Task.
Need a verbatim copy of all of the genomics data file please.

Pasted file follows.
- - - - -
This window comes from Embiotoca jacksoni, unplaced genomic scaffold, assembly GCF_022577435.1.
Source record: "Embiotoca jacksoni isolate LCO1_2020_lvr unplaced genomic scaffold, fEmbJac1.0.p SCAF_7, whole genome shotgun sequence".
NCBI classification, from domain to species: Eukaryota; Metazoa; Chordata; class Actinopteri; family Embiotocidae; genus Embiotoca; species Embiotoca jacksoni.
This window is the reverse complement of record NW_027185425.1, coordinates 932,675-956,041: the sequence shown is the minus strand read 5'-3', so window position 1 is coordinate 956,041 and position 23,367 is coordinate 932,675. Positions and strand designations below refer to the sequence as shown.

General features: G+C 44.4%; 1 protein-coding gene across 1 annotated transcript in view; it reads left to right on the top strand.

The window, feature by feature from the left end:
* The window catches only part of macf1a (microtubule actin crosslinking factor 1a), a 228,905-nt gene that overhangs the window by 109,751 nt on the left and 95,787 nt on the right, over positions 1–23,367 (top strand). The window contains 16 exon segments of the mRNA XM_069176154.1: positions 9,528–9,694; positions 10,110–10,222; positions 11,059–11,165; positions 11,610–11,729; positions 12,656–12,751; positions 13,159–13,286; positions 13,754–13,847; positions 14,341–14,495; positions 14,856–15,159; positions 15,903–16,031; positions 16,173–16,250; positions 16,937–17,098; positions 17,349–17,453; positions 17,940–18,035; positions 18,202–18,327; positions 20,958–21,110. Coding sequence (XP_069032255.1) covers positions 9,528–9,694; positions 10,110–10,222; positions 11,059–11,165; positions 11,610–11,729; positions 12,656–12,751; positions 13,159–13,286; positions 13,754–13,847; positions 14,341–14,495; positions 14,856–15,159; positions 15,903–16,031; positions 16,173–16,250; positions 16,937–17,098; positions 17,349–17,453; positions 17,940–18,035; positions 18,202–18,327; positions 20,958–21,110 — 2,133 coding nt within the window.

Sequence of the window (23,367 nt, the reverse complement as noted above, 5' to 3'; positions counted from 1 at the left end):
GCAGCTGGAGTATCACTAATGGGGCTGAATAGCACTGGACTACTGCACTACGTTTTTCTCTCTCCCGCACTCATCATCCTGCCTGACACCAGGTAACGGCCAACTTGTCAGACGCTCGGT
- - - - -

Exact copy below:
This window comes from Embiotoca jacksoni, unplaced genomic scaffold, assembly GCF_022577435.1.
Source record: "Embiotoca jacksoni isolate LCO1_2020_lvr unplaced genomic scaffold, fEmbJac1.0.p SCAF_7, whole genome shotgun sequence".
NCBI classification, from domain to species: Eukaryota; Metazoa; Chordata; class Actinopteri; family Embiotocidae; genus Embiotoca; species Embiotoca jacksoni.
This window is the reverse complement of record NW_027185425.1, coordinates 932,675-956,041: the sequence shown is the minus strand read 5'-3', so window position 1 is coordinate 956,041 and position 23,367 is coordinate 932,675. Positions and strand designations below refer to the sequence as shown.

General features: G+C 44.4%; 1 protein-coding gene across 1 annotated transcript in view; it reads left to right on the top strand.

The window, feature by feature from the left end:
* The window catches only part of macf1a (microtubule actin crosslinking factor 1a), a 228,905-nt gene that overhangs the window by 109,751 nt on the left and 95,787 nt on the right, over positions 1–23,367 (top strand). The window contains 16 exon segments of the mRNA XM_069176154.1: positions 9,528–9,694; positions 10,110–10,222; positions 11,059–11,165; positions 11,610–11,729; positions 12,656–12,751; positions 13,159–13,286; positions 13,754–13,847; positions 14,341–14,495; positions 14,856–15,159; positions 15,903–16,031; positions 16,173–16,250; positions 16,937–17,098; positions 17,349–17,453; positions 17,940–18,035; positions 18,202–18,327; positions 20,958–21,110. Coding sequence (XP_069032255.1) covers positions 9,528–9,694; positions 10,110–10,222; positions 11,059–11,165; positions 11,610–11,729; positions 12,656–12,751; positions 13,159–13,286; positions 13,754–13,847; positions 14,341–14,495; positions 14,856–15,159; positions 15,903–16,031; positions 16,173–16,250; positions 16,937–17,098; positions 17,349–17,453; positions 17,940–18,035; positions 18,202–18,327; positions 20,958–21,110 — 2,133 coding nt within the window.

Sequence of the window (23,367 nt, the reverse complement as noted above, 5' to 3'; positions counted from 1 at the left end):
GCAGCTGGAGTATCACTAATGGGGCTGAATAGCACTGGACTACTGCACTACGTTTTTCTCTCTCCCGCACTCATCATCCTGCCTGACACCAGGTAACGGCCAACTTGTCAGACGCTCGGT